How Secure Is The Source Code?

With the addition of source code PGP signature checking to makepkg, I have began noticing just how many projects release their source code without any form of verification available. Or even if some form of verification is provided, it is done in a way that absolutely fails (e.g. llvm which was signed by a key that was not even on any keyservers meaning it could not be verified). If code security fails at this point, actually signing packages and databases at a distribution end-point instills a bit of a false sense of security.

To assess how readily validated upstream source code is, I did a survey of what I would consider the “core” part of any Linux distribution. For me, that basically means the packages required to build a fairly minimal booting system. This is essentially the package list from Linux From Scratch with a few additions that I see as needed…

For each source tarball I asked the following questions: 1) Is a PGP signature available and is the key used for signing readily verified? 2) Are checksum(s) for the source available and if they are only found on the same server as the source tarball, are they PGP signed? The packages are rated as: green – good source verification; yellow – verification available but with concerns; red – no verification. Apologies to any colour-blind readers, but the text should make it clear which category each package is in…

Package Verification
autoconf-2.68 PGP signature, key ID in release announcement, key readily verifiable.
automake-1.11.3 PGP signature, key used to sign release announcement.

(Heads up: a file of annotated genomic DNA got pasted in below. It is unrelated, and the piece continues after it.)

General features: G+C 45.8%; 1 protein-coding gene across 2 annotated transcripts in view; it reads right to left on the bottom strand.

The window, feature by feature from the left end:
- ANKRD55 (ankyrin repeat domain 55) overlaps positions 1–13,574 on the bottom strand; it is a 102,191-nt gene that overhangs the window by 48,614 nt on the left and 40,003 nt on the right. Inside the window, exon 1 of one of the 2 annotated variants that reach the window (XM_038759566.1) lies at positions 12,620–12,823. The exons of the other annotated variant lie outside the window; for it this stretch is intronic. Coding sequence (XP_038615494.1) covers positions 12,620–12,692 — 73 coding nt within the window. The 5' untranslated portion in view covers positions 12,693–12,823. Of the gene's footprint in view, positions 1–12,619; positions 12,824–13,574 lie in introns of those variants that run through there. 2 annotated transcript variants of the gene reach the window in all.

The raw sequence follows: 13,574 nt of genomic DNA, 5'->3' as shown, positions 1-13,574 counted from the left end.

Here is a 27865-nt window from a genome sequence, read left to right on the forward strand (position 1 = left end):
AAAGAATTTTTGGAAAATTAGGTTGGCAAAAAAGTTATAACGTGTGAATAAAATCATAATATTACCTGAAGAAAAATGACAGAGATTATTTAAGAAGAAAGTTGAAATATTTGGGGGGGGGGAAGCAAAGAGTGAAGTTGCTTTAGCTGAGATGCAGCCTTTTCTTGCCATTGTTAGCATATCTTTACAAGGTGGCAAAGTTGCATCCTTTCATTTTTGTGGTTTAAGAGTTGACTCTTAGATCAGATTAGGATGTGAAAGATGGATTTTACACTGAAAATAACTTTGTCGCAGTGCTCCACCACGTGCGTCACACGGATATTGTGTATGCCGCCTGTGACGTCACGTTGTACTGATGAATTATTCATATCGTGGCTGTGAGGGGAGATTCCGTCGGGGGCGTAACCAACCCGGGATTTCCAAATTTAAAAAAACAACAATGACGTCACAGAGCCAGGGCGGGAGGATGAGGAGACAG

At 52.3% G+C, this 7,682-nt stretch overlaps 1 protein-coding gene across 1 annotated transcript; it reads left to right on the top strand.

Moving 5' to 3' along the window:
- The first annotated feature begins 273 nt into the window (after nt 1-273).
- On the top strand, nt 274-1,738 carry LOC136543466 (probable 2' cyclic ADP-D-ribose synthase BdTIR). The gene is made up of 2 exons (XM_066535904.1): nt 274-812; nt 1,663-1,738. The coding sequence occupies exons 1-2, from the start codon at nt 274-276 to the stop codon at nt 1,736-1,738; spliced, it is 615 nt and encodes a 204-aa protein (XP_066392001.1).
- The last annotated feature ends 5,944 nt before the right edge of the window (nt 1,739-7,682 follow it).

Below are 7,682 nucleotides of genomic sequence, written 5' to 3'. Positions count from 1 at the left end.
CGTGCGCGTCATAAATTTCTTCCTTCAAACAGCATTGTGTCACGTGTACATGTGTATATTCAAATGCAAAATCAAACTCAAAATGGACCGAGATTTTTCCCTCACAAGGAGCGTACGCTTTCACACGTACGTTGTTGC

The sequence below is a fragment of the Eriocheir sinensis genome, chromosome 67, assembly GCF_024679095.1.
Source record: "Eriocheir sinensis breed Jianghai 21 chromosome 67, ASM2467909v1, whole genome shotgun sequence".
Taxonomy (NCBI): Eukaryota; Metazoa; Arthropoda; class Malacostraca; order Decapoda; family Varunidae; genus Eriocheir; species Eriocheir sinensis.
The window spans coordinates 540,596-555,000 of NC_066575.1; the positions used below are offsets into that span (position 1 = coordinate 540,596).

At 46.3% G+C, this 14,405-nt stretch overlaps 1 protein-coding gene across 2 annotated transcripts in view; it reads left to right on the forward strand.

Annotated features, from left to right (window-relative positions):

bash-4.2.020 PGP signature for release and all patches, link to externally hosted key from software website.
binutils-2.22 PGP signature, key used to sign release announcement (containing md5sums).
bison-5.2 PGP signature, key ID in release announcement, externally hosted keyring provided to verify key.
bzip2-1.0.6 MD5 checksum provided on same site as download.
cloog-0.17.0 MD5 and SHA1 checksums in release announcement posted on off-site list.
coreutils-8.15 PGP signature, key used to sign release announcement.
diffutils-3.2 PGP signature, key used to sign release announcement.
e2fsprogs-1.42.1 PGP signature, key readily verifiable.
fakeroot-1.18.2 MD5, SHA1 and SHA256 checksums provided in PGP signed file, key readily verifiable.
file-5.11 No verification available.
findutils-4.4.2 PGP signature, link to externally hosted key in release announcement.
flex-2.5.35 No verification available.
gawk-4.0.0 PGP signature, key difficult to verify.
gcc-4.6.3 MD5 and SHA1 checksums provided in release email. MD5 checksum provided on same site as download.
gdbm-1.10 PGP signature, key ID in release announcement (with MD5 and SHA1 checksums), key readily verifiable.
gettext-0.18.1.1 PGP signature, key readily verifiable.
glibc-2.15 No release tarball, download from git (PGP signature available when release tarball is made).
gmp-5.0.4 PGP signature, key ID and SHA1 and SHA256 checksums on same site as source, key difficult to verify otherwise.
grep-2.11 PGP signature, key used to sign release announcement.
groff-1.21 PGP signature, key difficult to verify.
grub-1.99 PGP signature, key used to sign release announcement.
gzip-1.4 PGP signature, key used to sign release announcement.
iana-etc-2.30 No verification available.
inetutils-1.9.1 PGP signature, key readily verifiable.
iproute-3.2.0 PGP signature, key readily verifiable.
isl-0.09 No verification available.
kbd-1.15.3 File size available in file in same folder as source.
kmod-0.05 PGP signature, key readily verifiable.
less-444 PGP signature, key posted on same site as download, key difficult to verify otherwise.
libarchive-3.0.3 No verification available.
libtool-2.4.2 PGP signature, key readily verifiable, MD5 and SHA1 checksums in release email.